Our primary goal of confirming the accuracy of the growth zone counts was largely achieved, and some guidance in choosing the best interpretation also was provided. The sequential δ^{18}O measurements demonstrated clear seasonal signatures (Fig. 7) which made this validation possible. The percent agreement between the growth zone counts and the number of δ^{18}O maxima was 61.18%, the average coefficient of variation was 8.04%, and the average percent error was 5.69%. Considering specimens individually, specifically the locations of counted translucent growth zones with respect to δ^{18}O maxima, provided results in greater detail. For example, Figure 7 shows four images of thin-sections annotated with the counted growth zones and their respective δ^{18}O signatures. In three of these examples, the number of counted growth zones is equal to the number of δ^{18}O maxima. Further, the locations of the counted growth zones and the locations of the δ^{18}O maxima in the thin sections are generally similar (Fig. 7). Therefore, this adds confidence to our age validation. In approximately 39% of the specimens, where the counted growth zones were not equal to the number of δ^{18}O maxima, new guidance was provided for correct interpretation of problematic growth zone patterns. For example, we learned that a dark zone sometimes occurs inside the first true annual zone and should not be counted (Fig. 7). Also, a dark zone between the first and second true annual zones often occurs and should not be counted. This is clearly the case in panel 3 of Figure 7 where a dark zone was counted, but did not co-occur with a δ^{18}O maxima. These examples can now be applied to future age estimates in Pacific cod.

Figure 8. Probability of ageing bias, the difference between the growth zone-based age and true age, at each true age. A positive bias means an age older than the true age was assigned. A negative bias means an age less than the true age was assigned. Bars represent multinomial, solid line represents normal approximation.

Figure 9. Relationship between water temperature and δ^{18}O in Pacific cod otoliths.

Bias estimation considered the difference between true ages and ages derived from growth zones interpretation in the break-and-bake otolith. It was rare for an age reader to assign an age 2 years greater or less than the true age. Hence, there was a very small probability of bias by that degree (Fig. 8). In general, both the discrete-multinomial and continuous-normal approaches to estimating the probability of bias were similar (Fig. 8). Over all ages, there was a 64% probability that an age reader assigned the true age, with a 19% and 17% probability of assigning an age less or greater than the true age by 1 year, respectively (Fig. 8). The probability of bias at the ages of 2 and 3 years was also relatively symmetric about ±0 years, and the different estimation methods showed similar results. At these ages, there was approximately an 80% probability of assigning the true age, and about a 10% probability of assigning within 1 year of the true age (Fig. 8). At the ages of 4 and 5 years, age specific bias estimates were less symmetric about ±0 years and the different bias estimation methods had more discrepancies. At an age of 4 years with the discrete-multinomial approach, the probability of assigning an age equal to the true age was about 32%, to 1 year greater it was about 37%, and to 1 year less it was about 30%. In contrast, the continuous-normal approach showed a much greater probability (~62%) of assigning an age equal to the true age. Further, in this approach the probabilities of assigning an age 1 year greater or less than the true age were very unequal, about 36% and 8% respectively. At a true age of 5 years, the probabilities differed slightly between the two bias estimation methods. Both methods indicated a 50% to 60% probability of assigning an age equal to the true age. The probabilities in both methods were near 0% of assigning an age greater than the true age. However, the probabilities of assigning an age 1 year less than the true age were about 42% and 30% for the discrete-multinomial and continuous-normal approaches, respectively. Also, the discrete-multinomial approach indicated a small probability of under-ageing true age by 2 years (Fig. 8). While a comparison between the two estimation methods was instructive, we suggest that the discrete-multinomial approach was more faithful to the nature of age data.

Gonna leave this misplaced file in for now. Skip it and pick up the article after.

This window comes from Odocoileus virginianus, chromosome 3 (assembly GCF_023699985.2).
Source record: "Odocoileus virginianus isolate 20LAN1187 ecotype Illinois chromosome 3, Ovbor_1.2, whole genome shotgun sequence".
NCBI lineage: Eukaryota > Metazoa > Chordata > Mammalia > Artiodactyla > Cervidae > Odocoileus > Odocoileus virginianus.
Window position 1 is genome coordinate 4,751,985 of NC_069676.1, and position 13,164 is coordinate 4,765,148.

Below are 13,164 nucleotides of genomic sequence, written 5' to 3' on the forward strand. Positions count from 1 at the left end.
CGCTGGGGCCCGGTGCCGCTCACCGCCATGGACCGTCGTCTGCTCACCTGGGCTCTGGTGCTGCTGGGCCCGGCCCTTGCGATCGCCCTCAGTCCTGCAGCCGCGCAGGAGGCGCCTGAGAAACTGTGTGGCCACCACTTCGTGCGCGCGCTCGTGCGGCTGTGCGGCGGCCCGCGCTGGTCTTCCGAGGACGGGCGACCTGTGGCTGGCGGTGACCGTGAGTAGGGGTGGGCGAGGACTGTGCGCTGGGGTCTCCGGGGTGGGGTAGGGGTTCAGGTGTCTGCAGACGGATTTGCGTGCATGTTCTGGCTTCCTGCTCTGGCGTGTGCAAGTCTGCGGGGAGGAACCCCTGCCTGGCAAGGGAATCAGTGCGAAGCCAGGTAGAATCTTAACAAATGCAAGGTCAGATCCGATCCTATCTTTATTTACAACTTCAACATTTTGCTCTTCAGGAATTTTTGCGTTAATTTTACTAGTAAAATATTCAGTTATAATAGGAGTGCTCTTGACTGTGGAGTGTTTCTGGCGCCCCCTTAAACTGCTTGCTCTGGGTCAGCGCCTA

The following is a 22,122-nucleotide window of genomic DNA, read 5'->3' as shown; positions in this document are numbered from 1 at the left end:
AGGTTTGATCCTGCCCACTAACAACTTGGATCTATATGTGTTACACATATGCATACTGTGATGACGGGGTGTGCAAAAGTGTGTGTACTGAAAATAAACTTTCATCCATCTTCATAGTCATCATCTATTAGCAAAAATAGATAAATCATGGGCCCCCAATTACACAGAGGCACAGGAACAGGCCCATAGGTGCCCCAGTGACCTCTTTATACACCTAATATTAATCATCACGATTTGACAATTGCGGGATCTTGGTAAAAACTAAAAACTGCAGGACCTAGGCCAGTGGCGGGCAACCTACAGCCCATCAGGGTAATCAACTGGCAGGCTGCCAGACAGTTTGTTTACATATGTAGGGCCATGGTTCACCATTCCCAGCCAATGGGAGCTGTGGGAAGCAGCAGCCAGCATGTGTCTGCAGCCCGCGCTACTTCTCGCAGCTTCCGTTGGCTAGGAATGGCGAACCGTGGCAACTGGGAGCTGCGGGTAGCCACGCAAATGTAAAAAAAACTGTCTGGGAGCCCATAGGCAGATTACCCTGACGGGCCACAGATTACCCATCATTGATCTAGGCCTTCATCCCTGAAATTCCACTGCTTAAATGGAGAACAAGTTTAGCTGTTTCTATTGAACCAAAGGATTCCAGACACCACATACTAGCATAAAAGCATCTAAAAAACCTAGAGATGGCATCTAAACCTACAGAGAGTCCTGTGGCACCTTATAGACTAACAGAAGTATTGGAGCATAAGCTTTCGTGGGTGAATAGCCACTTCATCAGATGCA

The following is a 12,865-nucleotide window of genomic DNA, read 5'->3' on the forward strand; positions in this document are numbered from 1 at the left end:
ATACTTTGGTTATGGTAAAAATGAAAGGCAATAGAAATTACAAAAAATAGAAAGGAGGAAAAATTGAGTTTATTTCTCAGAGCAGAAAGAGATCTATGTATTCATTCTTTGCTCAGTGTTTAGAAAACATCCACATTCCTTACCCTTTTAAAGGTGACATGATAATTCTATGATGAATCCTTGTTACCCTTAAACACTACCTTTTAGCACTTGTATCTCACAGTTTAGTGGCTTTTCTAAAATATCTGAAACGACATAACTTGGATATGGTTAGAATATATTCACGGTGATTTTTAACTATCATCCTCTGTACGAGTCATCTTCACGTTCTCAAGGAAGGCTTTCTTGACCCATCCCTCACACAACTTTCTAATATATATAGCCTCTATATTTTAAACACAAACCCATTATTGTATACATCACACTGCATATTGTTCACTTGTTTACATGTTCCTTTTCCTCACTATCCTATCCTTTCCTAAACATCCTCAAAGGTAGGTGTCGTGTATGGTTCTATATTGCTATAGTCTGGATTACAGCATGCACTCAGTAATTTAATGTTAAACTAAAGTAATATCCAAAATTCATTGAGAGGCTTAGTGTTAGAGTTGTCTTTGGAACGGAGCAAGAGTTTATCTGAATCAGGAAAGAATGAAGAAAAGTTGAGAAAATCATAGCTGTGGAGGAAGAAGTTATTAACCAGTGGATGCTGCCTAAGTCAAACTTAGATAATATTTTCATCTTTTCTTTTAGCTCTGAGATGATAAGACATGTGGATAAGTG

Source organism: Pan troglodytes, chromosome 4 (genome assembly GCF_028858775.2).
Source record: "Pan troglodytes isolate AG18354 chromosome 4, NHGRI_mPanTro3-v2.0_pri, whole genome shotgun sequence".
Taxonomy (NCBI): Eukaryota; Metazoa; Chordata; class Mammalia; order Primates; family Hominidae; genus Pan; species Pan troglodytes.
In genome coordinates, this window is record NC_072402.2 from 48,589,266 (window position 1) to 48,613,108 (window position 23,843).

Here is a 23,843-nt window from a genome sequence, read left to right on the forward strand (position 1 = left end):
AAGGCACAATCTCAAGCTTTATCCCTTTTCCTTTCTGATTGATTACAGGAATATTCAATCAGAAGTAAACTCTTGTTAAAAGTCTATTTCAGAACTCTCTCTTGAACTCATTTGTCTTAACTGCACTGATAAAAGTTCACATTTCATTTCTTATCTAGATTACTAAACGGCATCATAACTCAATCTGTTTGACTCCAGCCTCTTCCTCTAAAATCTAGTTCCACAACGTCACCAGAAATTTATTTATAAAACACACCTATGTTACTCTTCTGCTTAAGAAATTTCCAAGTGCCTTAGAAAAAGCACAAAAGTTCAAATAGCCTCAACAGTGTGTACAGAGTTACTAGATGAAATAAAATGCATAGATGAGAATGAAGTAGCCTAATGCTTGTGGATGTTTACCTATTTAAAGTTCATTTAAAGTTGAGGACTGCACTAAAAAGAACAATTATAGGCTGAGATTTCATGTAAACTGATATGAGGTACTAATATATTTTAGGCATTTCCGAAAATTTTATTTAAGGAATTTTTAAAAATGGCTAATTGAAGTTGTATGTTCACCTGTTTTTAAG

The secondary goal of our research, to describe the relationship between otolith δ^{18}O and water temperature, was very successful. The instrumental temperatures we had, whether measured at time of capture or from recording archival tags, demonstrated the strength of the relationship between δ^{18}O in Pacific cod otoliths and water temperature (r^{2} = 0.74) (Fig. 9). In a related fish species, Atlantic cod (G. morhua), previous studies have also indicated that δ^{18}O is a function of temperature..

The δ^{18}O signatures indicated that the growth zone-based ages were usually correct, i.e. validated. When the number of δ^{18}O maxima was not the same as growth zone-based ages, valuable insights were provided to aid interpretation of the growth zones. The confirmed relationship between otolith δ^{18}O and water temperature lent credibility to this age validation study.

Craig R. Kastelle, Thomas E. Helser, Jennifer McKay, Delsa M. Anderl